The videos released to date suggest that Planned Parenthood may be in the business of selling body parts from abortions. Such transactions are illegal in all but very specific cases.

Most of the mainstream media have ignored the scandal. Conservative activists and lawmakers have not, though. In the House, 18 conservative lawmakers have already vowed to reject any new spending bill that continues to fund Planned Parenthood. Speaker Boehner can only lose 29 Republicans on votes before he needs Democrats to pass legislation.

Senate Majority Leader Mitch McConnell has an even narrower path to overcome the 60-vote threshold that is commonly accepted to pass most legislation. He could, of course, dispense with the 60-vote threshold by simply requiring opponents to actually filibuster any legislation, but modern custom has avoided that.

Conservatives–and Republicans, for what it’s worth–should relish a spending debate over taxpayers on the hook for Planned Parenthood funding. Overwhelming majorities of Americans, even those who identify themselves as pro-choice, oppose taxpayer funding for abortions.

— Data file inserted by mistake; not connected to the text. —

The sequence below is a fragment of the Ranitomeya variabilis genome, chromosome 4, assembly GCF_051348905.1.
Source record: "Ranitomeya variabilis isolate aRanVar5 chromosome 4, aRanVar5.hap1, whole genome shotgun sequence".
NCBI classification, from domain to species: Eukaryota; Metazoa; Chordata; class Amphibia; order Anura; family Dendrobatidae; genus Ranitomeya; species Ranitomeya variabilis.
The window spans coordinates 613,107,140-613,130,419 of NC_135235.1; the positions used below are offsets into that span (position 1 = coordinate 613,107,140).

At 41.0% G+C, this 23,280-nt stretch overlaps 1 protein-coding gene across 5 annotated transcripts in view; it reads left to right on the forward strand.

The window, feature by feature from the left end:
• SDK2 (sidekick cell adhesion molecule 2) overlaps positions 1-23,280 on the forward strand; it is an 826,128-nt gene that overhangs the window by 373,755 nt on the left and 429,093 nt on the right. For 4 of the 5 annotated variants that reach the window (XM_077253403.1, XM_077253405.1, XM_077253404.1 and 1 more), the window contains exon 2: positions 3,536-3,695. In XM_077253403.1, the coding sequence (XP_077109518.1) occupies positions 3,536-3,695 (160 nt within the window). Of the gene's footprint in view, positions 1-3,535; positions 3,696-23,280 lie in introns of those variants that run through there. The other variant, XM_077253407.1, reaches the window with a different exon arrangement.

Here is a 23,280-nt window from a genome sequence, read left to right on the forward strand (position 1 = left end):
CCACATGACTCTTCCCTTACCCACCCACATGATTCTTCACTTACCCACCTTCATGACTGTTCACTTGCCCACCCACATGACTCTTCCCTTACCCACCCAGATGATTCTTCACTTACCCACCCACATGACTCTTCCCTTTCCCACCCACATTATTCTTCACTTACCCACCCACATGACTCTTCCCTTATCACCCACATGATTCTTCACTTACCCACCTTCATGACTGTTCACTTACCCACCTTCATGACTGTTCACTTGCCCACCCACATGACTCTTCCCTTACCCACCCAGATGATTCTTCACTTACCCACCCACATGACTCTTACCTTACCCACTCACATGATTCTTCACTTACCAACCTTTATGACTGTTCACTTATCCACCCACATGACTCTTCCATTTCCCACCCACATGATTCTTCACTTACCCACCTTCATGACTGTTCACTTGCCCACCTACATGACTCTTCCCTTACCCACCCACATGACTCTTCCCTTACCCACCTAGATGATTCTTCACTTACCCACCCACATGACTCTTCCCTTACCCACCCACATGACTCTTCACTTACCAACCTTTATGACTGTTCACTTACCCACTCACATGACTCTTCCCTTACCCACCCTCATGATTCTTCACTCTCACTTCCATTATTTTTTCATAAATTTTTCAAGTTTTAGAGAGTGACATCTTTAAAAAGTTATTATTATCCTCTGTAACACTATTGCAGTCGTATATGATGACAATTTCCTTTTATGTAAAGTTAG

Planned Parenthood gets around this with an elaborate public relations dodge–that its government grants support things like cancer screenings and birth control. The onus for making that case to the public is on the organization and its defenders, though, not conservatives.

The allegations that the organization is harvesting baby parts to sell for research are disturbing and occupy a policy landscape far removed from the actual question of abortion rights. One does not have to be a strong social conservative to feel discomfort watching the undercover videos and the subjects’ cavalier tone while the gruesome issue is discussed.

Even pro-abortion Hillary Clinton said she found the discussions recorded in the video “disturbing.” Even setting aside the emotionally charged abortion issues, the scenes depicted suggest serious criminal activity. There is no reasonable argument for continuing to fund an organization that may be engaged in criminal behavior. At the very least, a thorough investigation should clear up that question before another federal dollar is given to the organization.

The money involved is a rounding error in the federal budget. It is significant enough, though, to get the public’s attention. Regardless of the actual fiscal impact, though, there is a significant question of principle in this possible debate.

This is such a line-in-the-sand issue for conservatives that even Republican leadership should recognize its political potency. If conservatives and Republicans can’t agree that Planned Parenthood shouldn’t receive taxpayer support, at least until it has been exonerated of violating federal law, then there is no hope for that existing coalition.

If the Republican leadership won’t fight on this ground, where it has the clear support of the American public, then it won’t fight on any ground. We’ll at least know that before we decide whether or not to vote in 2016.